The reply signal transmitted from ID transmitter ID is received by transceiver 49 of base station B. The analog part of the received data telegram, namely the amplitude-modulated component, is applied to the PLL circuit 57 and its phase is compared with the phase of the originally transmitted request signal. If ID transmitter ID is within the operating area, both phases are recognized by the phase comparator 52 within a predetermined tolerance as constant relative to each other if there are no other intermediate relay stations. It is clear that in this method, a comparison of phases on relative paths is performed without determining the respective absolute phases.
LF oscillator 53 is operated free-running in the embodiment shown in FIG. 6 so that its natural frequency deviations can be correspondingly recovered also in the demodulated reply signal. Through these measures, the operational security of access authorization control device 47 is further increased against manipulation.
Another access authorization control device 58 is reproduced schematically in FIG. 8 in a block circuit diagram. Base station B of this access authorization control device 58 essentially consists of a transceiver 59, a modulation unit 60 for producing frequency mixing for modulating the carrier wave of a request signal, and a phase comparator 61 for corresponding filtering of the carrier wave modulated with the modulation scheme on a reply channel. The transceiver unit 59 includes HF transmitter 62 for transmitting the carrier wave modulated with a modulation scheme, transceiver 64, wherein the transmitter 62 and the transceiver 64 are connected to a common transmit-receive antenna 66 by means of a combiner network 65. A reference signal 63 is also associated with the transceiver 59. A demodulator 67 is also connected to the combiner network 65 for demodulating a received reply signal. At its output, the demodulator 67 is connected to the phase comparator 61. There is a processor 68 for controlling the transmit-receive processes of transceiver 64 and transmitter 62.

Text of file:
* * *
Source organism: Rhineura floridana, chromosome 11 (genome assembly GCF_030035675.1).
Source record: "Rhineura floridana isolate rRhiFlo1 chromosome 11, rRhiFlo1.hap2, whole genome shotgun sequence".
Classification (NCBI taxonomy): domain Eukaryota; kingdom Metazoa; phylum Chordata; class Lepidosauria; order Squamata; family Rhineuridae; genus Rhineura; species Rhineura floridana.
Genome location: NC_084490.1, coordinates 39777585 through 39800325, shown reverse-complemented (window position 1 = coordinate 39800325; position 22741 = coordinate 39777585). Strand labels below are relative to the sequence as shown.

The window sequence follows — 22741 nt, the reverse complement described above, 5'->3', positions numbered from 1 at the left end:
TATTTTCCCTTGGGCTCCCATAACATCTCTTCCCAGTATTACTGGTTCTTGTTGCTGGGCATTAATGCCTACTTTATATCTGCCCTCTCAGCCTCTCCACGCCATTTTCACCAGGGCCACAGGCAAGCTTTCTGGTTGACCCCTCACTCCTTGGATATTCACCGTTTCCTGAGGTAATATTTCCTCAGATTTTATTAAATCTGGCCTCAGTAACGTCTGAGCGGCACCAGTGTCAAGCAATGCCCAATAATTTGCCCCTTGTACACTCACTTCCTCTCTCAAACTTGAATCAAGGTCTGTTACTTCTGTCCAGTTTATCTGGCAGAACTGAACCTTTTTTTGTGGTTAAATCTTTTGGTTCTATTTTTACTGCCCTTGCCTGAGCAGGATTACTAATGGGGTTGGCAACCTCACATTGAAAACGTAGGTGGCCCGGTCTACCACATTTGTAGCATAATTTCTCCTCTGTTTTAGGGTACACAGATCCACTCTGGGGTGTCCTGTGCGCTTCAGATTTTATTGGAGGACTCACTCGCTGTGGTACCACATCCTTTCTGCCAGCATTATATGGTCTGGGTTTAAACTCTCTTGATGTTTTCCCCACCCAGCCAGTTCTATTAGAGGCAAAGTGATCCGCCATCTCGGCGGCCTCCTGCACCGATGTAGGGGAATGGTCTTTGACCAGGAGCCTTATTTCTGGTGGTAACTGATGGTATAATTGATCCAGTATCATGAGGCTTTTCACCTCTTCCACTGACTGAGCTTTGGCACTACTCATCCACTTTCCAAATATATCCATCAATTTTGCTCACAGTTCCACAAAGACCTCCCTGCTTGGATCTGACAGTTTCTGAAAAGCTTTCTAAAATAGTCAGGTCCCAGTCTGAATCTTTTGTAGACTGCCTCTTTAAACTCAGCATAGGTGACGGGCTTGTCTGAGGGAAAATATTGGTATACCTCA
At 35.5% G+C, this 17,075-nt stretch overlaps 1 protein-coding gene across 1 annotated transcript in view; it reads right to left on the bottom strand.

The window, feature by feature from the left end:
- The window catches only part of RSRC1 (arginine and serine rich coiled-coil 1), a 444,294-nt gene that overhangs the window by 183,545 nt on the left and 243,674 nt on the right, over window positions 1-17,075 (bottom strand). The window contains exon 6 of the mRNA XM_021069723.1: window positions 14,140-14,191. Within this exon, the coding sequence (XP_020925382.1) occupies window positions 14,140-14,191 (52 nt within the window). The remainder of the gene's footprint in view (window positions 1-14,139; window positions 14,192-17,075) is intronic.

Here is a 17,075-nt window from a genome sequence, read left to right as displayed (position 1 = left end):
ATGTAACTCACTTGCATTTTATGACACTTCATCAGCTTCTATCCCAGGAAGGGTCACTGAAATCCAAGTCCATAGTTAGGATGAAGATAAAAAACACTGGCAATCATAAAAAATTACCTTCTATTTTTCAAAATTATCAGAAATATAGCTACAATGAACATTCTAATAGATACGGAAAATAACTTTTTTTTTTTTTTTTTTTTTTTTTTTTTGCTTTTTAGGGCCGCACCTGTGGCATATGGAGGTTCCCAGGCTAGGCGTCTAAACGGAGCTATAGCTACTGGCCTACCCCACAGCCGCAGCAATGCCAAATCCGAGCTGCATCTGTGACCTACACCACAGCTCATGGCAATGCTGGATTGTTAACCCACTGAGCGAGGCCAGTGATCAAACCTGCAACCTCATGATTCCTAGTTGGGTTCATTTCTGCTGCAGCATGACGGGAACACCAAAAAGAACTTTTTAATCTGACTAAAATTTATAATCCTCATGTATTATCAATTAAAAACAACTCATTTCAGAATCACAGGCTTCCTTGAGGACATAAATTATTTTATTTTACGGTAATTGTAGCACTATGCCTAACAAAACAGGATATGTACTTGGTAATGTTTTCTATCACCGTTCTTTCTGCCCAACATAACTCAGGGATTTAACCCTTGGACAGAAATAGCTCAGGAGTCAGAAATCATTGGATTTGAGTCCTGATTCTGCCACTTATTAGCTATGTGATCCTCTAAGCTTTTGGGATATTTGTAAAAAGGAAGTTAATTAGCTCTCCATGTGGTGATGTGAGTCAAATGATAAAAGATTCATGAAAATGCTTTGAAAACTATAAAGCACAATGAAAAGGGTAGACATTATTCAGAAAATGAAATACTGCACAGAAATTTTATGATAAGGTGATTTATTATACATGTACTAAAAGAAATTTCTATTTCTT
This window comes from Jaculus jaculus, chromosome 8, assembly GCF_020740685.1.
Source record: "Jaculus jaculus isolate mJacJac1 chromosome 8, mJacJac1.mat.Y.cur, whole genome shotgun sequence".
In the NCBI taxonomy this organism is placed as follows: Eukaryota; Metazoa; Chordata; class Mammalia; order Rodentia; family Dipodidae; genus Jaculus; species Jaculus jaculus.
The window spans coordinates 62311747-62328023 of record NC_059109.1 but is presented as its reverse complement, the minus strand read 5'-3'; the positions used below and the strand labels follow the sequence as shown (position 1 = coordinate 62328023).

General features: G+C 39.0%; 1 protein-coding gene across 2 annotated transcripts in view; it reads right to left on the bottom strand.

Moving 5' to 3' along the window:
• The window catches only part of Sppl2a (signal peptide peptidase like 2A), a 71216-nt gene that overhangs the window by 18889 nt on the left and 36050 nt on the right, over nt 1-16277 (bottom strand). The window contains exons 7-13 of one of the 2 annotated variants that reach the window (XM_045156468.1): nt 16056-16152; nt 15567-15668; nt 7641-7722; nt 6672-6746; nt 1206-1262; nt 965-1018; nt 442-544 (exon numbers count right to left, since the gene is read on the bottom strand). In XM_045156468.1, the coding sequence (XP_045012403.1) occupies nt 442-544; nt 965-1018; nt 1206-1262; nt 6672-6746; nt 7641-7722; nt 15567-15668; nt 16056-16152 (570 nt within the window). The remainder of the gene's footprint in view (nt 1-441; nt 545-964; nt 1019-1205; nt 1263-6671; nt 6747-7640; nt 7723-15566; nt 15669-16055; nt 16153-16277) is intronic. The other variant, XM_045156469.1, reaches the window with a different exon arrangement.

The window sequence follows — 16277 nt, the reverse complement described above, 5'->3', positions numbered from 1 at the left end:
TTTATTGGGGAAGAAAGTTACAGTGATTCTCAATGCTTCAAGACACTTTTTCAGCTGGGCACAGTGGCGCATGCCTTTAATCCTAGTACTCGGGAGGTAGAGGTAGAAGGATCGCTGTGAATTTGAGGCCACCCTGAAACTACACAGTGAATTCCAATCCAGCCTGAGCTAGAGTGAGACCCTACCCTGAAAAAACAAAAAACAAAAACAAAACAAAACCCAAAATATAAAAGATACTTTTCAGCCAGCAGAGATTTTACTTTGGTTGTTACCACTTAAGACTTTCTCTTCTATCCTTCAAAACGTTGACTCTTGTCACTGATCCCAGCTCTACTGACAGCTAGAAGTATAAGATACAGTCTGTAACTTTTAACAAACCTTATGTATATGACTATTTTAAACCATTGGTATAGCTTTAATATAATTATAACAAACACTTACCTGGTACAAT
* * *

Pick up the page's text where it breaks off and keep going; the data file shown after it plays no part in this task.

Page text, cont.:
A mobile ID transmitter ID belongs to access authorization control device 58 and is carried by the person authorized to use the vehicle. The ID transmitter essentially consists of a processor 69, a transceiver 70, a demodulator 71, a combiner network 72, and a transmit-receive antenna 73. Request signals transmitted by the transceiver unit 59 of base station B can be received with the transmit-receive antenna 73 and demodulated by demodulator 26. At its output, demodulator 71 is connected to an input of transceiver 70 so that the demodulated request signal can be used to modulate the reply signal.
A frequency scheme is supplied by modulation unit 60. A carrier wave for transmitting a request signal is modulated with this frequency scheme. The modulation frequency scheme consists of a base frequency and several other frequency components that are each components of the base frequency divided by two. Such a frequency scheme representing the request signal is reproduced in a diagram in FIG. 9a. The variation of the amplitude curve of this frequency scheme is shown in FIG. 9b.
With this modulation frequency scheme, a carrier wave on an HF channel of, for example, 433 MHz, is modulated and transmitted by means of transmit-receive antenna 66. If ID transmitter ID is within a predetermined distance to the vehicle, this signal will be received and demodulated by means of demodulator 71. The returned reply signal of ID transmitter ID is performed by modulation of a carrier wave of, for example, 868 MHz, in transceiver 70 with the demodulated request signal and thus, with the original frequency scheme used to modulate the request signal. This reply signal is transmitted by the ID transmitter and received by the transceiver 59, demodulated and then filtered in phase comparator 61. A diode detector is provided as demodulator 67. The corner frequencies of the filter contained in phase comparator 61 correspond to the base frequency and to the other frequency components. Through a phase comparison of equal frequency components, the distance of ID transmitter ID from base station B can be calculated. Depending on the determined distance, there can be a direct decision on the return radio path of the request and reply signal, allowing the detection of whether the reply signal has been transmitted directly from ID transmitter ID or whether there is the receipt of a reply signal from an intermediate circuit of an unauthorized path extension.